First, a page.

Add a note hereNaturally, this begs a few questions: ‘‘Where did that clocking signal originate?’’ ‘‘What is its level of accuracy?’’ ‘‘Is it a network clock?’’ Clocking in communications networks is as critical and necessary as synchronizing and time code in television audio and video. Timing in communications networks can be as complicated or as simple as timing in digital audio and video systems. Clock accuracy in communications networks is built around a four-level hierarchy with the most accurate clock at the first level and least accurate at the fourth level. Originally developed by Bell Labs for AT&T’s digital network in the 1960s, adopted and standardized by ANSI, ITU, and other standards-making bodies, the system is referred to as stratum 1 through stratum 4. In the beginning, there was only one stratum 1 clock in operation for the entire network at any given time. This clock was distributed to regional switching and operating centers and used to time and synchronize network elements at that level in the hierarchy and so on to local central offices at the bottom of the hierarchy. Each clock level depended on the one above it for synchronization. If it lost the reference signal from above, the local clock was permitted to operate within a range wider than the higher reference until the higher-level reference was once again available.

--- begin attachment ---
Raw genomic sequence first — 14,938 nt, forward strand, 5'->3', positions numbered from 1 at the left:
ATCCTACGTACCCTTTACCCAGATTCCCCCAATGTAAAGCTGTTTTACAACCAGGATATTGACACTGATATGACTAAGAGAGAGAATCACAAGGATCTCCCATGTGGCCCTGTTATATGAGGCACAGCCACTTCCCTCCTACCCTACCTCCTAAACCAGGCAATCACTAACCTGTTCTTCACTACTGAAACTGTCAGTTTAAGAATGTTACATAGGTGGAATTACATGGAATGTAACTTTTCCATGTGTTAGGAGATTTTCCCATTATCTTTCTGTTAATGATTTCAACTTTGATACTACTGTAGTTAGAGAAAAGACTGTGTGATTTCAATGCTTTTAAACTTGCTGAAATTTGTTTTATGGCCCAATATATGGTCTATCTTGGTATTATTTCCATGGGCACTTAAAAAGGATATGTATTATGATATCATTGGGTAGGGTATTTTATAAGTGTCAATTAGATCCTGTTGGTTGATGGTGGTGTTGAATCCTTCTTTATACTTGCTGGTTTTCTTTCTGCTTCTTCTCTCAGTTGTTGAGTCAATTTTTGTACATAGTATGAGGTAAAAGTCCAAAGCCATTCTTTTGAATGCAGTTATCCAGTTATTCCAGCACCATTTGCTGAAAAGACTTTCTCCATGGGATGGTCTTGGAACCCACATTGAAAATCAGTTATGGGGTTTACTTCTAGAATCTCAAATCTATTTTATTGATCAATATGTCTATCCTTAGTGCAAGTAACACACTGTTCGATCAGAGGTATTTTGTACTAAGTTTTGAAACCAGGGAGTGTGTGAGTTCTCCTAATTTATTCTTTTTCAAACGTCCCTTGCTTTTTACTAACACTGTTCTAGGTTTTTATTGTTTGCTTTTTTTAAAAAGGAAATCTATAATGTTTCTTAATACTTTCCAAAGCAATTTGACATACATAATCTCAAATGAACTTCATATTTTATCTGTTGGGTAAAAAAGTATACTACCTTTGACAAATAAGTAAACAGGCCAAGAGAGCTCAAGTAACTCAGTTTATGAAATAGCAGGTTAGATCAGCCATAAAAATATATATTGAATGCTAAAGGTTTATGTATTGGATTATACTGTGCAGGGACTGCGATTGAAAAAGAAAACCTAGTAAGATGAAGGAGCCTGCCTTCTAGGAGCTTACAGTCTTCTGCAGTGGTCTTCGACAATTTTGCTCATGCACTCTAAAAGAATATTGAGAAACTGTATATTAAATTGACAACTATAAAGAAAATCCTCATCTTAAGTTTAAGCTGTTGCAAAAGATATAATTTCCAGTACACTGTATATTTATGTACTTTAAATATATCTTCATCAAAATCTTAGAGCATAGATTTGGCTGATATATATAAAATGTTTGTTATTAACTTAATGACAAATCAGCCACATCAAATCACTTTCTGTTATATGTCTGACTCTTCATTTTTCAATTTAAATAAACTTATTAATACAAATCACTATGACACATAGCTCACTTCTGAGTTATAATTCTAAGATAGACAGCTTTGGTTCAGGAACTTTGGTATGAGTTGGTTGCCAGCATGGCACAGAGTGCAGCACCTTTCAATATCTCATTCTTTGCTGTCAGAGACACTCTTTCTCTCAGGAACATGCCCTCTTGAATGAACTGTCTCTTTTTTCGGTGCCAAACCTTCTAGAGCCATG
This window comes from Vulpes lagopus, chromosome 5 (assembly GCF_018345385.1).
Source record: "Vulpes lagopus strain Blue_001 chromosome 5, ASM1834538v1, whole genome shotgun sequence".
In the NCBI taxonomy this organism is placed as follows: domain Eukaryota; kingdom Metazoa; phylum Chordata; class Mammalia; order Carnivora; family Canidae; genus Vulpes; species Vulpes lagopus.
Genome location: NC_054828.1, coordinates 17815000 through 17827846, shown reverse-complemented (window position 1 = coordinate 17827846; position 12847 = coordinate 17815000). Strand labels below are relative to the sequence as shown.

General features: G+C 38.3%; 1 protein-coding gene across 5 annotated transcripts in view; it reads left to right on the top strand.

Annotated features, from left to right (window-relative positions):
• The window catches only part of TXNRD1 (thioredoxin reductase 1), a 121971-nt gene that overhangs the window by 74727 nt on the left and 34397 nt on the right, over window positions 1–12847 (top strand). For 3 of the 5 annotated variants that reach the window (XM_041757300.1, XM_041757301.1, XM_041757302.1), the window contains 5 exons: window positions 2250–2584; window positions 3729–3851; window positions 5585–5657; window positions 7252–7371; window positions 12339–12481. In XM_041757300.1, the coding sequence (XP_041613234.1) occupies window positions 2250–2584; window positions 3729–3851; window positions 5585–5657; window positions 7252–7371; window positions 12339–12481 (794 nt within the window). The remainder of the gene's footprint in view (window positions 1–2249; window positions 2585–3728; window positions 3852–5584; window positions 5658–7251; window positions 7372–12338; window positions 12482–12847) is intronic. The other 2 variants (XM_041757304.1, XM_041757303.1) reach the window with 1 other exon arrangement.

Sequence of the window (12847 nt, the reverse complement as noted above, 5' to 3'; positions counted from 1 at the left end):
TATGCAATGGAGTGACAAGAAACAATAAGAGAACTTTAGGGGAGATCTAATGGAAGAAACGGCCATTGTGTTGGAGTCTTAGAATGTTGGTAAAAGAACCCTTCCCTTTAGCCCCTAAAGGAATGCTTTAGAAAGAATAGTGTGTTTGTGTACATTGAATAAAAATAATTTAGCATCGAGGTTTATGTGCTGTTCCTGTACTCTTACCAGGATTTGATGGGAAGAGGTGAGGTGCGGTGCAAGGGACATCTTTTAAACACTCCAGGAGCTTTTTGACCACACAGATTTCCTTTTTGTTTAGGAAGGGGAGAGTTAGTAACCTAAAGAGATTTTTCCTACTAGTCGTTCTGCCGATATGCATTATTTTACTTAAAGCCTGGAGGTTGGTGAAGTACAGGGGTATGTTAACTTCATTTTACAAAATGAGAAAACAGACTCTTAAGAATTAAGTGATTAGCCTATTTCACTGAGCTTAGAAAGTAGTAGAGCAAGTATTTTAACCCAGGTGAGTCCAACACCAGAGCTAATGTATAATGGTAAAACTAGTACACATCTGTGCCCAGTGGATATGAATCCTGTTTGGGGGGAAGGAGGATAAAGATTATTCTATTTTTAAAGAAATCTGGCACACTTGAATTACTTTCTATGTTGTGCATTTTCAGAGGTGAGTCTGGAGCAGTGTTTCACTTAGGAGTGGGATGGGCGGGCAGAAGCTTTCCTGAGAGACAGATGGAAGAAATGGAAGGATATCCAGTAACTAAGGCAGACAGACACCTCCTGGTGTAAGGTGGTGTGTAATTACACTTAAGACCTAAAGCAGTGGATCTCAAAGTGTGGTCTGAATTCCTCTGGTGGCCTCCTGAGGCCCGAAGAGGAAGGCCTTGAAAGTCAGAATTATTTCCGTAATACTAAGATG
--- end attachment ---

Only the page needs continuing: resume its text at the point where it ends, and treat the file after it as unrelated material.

Add a note hereAs you can imagine, there’s not much of a disturbance when the reference clock disappears. But what about when the reference clock returns or if it is intermittent? Dealing with these situations led to the development of a hold-over specification, which basically requires the clock to remain within, or hold its frequency of operation for a given time and, in the interest of overall stability, not switch back to the higher hierarchy reference clock until after some period of stable operation, and if possible, switch gracefully, sometimes called hitless switching.